October 14, 2011 at 03:49pm
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WORD FOR THE DAY – “blanket” (noun) “1. A large, rectangular piece of soft fabric, often with bound edges, used especially for warmth as a bed covering. 2. The chief garment traditionally worn by some American Indians. 3. Any extended covering or layer, e.g. a blanket of snow. Synonym. Bedding, cover. (verb) “1. to cover with or as with a blanket; 2. To obscure or obstruct; interfere with; overpower; 3. to toss (someone) in a blanket, as in fraternity hazing: Synonym. Cloud, conceal, mask. (adjective) “covering, or intended to cover, a large group or class of things, conditions, situations, as in: a blanket proposal, a blanket indictment. Synonym. Absolute, sweeping, wide-ranging. Idiom: born on the wrong side of the blanket, born out of wedlock” (dictionary dot com)
Point blanket makes blanket statement
A simple blanket can transport the human spirit, covering years of a family legacy.
When I picked up that Hudson’s Bay Company point blanket at Gypsy Lea’s in Sauk Rapids today, my breath caught, suspended between the moment and decades past. The sale was sure. “HBC” is woven into the plaid of my family’s story as surely as the threads of our tartan. I had to have that blanket. (“Gypsy” Lea was happy to oblige.)
Hudson’s Bay Company 100% wool point blankets were first traded for beaver pelts with the native population of Canada around 1780.1. (The term "point" comes from the French word empointer, which means "to make threaded stitches on cloth.")2. Many Canadian and American First Nations’ people used Hudson’s Bay Company blankets as wraps and as clothing.3. (Link below for a listing of tribes.) French and Scottish voyageurs and traders continued their trade with native people from HBC company outposts throughout the eighteenth and nineteenth centuries.4.
Our family tree sprang from those seeds planted by Ontario Scots and le Francais from Quebec. The MacDonells and MacDonalds of Glengerry County, Ontario, emigrated to Minnesota in the late 1800’s. Then, they moved on to Duluth. Around the same time, the St. Germains and Jolecoeurs emigrated from Three Rivers and Montreal to the Port City. In 1920 my grandfather, Randolph MacDonell, married Loretto St. Germain, the girl next door.
Grandpa MacDonell used his Hudson’s Bay blanket at the cabin. The redwood log cabin was built in 1927 on Pokegama Lake, just five miles from the Grand Rapids city limits. Grandpa died in 1969; the blanket is also gone. The cabin is now the great room of my sister Margaret Ann Armstrong’s summer home, which looks across Poole’s Bay to the inlet and onward to the Mississippi River’s thoroughfare.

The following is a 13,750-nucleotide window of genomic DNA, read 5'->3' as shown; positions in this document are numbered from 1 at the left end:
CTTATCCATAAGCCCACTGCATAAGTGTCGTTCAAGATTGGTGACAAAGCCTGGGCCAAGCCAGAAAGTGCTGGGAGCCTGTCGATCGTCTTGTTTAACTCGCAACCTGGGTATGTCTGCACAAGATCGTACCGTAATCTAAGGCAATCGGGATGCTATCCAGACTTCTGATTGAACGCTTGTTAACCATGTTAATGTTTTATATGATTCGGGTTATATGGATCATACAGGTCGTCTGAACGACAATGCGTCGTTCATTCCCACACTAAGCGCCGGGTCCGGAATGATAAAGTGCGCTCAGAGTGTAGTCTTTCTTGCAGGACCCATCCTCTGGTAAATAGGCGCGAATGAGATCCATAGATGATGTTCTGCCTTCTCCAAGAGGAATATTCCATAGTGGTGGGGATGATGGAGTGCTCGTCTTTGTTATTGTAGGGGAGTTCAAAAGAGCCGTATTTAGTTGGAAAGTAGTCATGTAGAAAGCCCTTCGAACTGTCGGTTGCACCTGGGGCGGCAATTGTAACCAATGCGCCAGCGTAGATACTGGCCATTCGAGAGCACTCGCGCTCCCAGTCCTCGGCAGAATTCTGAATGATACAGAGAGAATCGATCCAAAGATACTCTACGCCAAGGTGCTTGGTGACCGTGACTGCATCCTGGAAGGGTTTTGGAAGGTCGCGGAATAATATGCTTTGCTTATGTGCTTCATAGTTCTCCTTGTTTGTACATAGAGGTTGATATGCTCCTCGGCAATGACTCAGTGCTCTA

This summer home sits on the site of yet another, older cabin. Its wooden foundation has long since crumbled to dust. (During the summers as kids we’d try to excavate the area to find artifacts, with no luck.) We wondered who lived there before us. Perhaps, it was the Metis Joseph Sayes and his wife whose names appear first on the Abstract of Title. Sayes was given 1,000 acres of land as part of the Chippawa Scrip of 1858. My grandfather’s tract, purchased decades later, was only a small part of that treaty with the first people of the area.
However, we’re sure there was trade conducted on that spot. My father retrieved a rusted bucket from the clay muck of the lake one summer, thinking it could be valuable. After cleaning the brass, the initials “HBC” could be read on the inside lip of the old artifact. Yep. Hudson’s Bay Company goods had been traded along the banks of Pokegama, long before it became MacDonell and Armstrong land.
(Oh, to be a time traveler, to go back and see what came beforehand …)
Gypsy Lea’s is filled with all sort of furnishings and accessories from the past, refurbished and offered up to today’s “time travelers.” Folks who buy will be able to add their own memories to the story of their precious antique objects, and so, continue the human legacy through their stories.
I wonder what stories my Hudson Bay point blanket will share with those who come after me.
1. Hudson’s Bay Company website, http://www2.hbc.com/hbcheritage/history/blanket/history/
2. CBC Digital Archives, http://archives.cbc.ca/economy_business/consumer_goods/clips/16966/
4. Wikipedia, http://en.wikipedia.org/wiki/Hudson%27s_Bay_Company
October 22, 2011 at 10:26am